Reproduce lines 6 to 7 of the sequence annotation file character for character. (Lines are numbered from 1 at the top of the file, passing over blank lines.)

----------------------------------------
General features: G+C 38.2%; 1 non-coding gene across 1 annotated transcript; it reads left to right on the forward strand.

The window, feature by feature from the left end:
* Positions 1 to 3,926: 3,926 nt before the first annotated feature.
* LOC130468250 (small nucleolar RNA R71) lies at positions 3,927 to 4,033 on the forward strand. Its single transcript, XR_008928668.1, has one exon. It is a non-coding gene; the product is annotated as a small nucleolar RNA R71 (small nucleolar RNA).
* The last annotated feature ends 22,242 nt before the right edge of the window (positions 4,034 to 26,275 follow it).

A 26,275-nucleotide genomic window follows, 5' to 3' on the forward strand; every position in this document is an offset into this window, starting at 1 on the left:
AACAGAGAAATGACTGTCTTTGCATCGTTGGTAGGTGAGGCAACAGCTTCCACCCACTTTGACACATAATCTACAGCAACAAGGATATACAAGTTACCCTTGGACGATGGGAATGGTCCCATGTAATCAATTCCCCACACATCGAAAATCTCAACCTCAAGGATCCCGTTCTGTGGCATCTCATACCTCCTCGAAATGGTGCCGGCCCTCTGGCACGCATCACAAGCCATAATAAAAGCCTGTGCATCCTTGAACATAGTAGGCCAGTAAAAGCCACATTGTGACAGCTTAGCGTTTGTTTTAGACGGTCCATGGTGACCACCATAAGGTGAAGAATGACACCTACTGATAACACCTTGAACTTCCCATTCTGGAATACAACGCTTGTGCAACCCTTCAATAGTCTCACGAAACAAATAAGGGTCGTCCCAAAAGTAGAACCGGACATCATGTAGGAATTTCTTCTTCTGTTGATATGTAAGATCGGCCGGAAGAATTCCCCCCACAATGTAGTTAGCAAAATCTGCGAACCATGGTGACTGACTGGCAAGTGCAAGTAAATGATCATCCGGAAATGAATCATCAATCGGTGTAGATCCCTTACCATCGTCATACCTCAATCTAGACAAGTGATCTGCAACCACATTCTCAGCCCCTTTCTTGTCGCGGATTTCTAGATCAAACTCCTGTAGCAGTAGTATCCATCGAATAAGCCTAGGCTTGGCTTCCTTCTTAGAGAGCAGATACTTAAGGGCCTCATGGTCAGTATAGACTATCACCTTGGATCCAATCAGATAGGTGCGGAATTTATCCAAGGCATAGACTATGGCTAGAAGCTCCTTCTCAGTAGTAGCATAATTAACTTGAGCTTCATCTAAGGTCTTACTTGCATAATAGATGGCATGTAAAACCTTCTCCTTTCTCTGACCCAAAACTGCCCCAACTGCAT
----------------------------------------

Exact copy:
A 26,275-nucleotide genomic window follows, 5' to 3' on the forward strand; every position in this document is an offset into this window, starting at 1 on the left:
AACAGAGAAATGACTGTCTTTGCATCGTTGGTAGGTGAGGCAACAGCTTCCACCCACTTTGACACATAATCTACAGCAACAAGGATATACAAGTTACCCTTGGACGATGGGAATGGTCCCATGTAATCAATTCCCCACACATCGAAAATCTCAACCTCAAGGATCCCGTTCTGTGGCATCTCATACCTCCTCGAAATGGTGCCGGCCCTCTGGCACGCATCACAAGCCATAATAAAAGCCTGTGCATCCTTGAACATAGTAGGCCAGTAAAAGCCACATTGTGACAGCTTAGCGTTTGTTTTAGACGGTCCATGGTGACCACCATAAGGTGAAGAATGACACCTACTGATAACACCTTGAACTTCCCATTCTGGAATACAACGCTTGTGCAACCCTTCAATAGTCTCACGAAACAAATAAGGGTCGTCCCAAAAGTAGAACCGGACATCATGTAGGAATTTCTTCTTCTGTTGATATGTAAGATCGGCCGGAAGAATTCCCCCCACAATGTAGTTAGCAAAATCTGCGAACCATGGTGACTGACTGGCAAGTGCAAGTAAATGATCATCCGGAAATGAATCATCAATCGGTGTAGATCCCTTACCATCGTCATACCTCAATCTAGACAAGTGATCTGCAACCACATTCTCAGCCCCTTTCTTGTCGCGGATTTCTAGATCAAACTCCTGTAGCAGTAGTATCCATCGAATAAGCCTAGGCTTGGCTTCCTTCTTAGAGAGCAGATACTTAAGGGCCTCATGGTCAGTATAGACTATCACCTTGGATCCAATCAGATAGGTGCGGAATTTATCCAAGGCATAGACTATGGCTAGAAGCTCCTTCTCAGTAGTAGCATAATTAACTTGAGCTTCATCTAAGGTCTTACTTGCATAATAGATGGCATGTAAAACCTTCTCCTTTCTCTGACCCAAAACTGCCCCAACTGCAT